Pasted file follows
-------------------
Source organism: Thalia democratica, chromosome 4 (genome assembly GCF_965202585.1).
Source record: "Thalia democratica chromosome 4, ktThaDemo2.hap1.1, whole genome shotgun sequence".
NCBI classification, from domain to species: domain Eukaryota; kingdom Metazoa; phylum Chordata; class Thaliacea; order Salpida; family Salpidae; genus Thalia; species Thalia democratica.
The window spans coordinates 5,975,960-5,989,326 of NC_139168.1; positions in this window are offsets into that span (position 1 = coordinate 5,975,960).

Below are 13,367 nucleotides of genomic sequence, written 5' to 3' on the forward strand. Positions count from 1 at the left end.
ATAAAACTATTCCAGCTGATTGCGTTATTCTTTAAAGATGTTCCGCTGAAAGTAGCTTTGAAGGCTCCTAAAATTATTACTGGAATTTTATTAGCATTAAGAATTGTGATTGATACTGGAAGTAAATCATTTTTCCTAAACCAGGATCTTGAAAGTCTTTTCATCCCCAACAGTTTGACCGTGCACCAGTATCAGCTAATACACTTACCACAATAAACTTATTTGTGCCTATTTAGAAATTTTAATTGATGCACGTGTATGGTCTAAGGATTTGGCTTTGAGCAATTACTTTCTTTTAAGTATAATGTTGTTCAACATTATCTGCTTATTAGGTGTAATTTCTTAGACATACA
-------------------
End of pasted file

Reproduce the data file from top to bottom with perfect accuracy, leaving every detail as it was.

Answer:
Source organism: Thalia democratica, chromosome 4 (genome assembly GCF_965202585.1).
Source record: "Thalia democratica chromosome 4, ktThaDemo2.hap1.1, whole genome shotgun sequence".
NCBI classification, from domain to species: domain Eukaryota; kingdom Metazoa; phylum Chordata; class Thaliacea; order Salpida; family Salpidae; genus Thalia; species Thalia democratica.
The window spans coordinates 5,975,960-5,989,326 of NC_139168.1; positions in this window are offsets into that span (position 1 = coordinate 5,975,960).

Below are 13,367 nucleotides of genomic sequence, written 5' to 3' on the forward strand. Positions count from 1 at the left end.
ATAAAACTATTCCAGCTGATTGCGTTATTCTTTAAAGATGTTCCGCTGAAAGTAGCTTTGAAGGCTCCTAAAATTATTACTGGAATTTTATTAGCATTAAGAATTGTGATTGATACTGGAAGTAAATCATTTTTCCTAAACCAGGATCTTGAAAGTCTTTTCATCCCCAACAGTTTGACCGTGCACCAGTATCAGCTAATACACTTACCACAATAAACTTATTTGTGCCTATTTAGAAATTTTAATTGATGCACGTGTATGGTCTAAGGATTTGGCTTTGAGCAATTACTTTCTTTTAAGTATAATGTTGTTCAACATTATCTGCTTATTAGGTGTAATTTCTTAGACATACA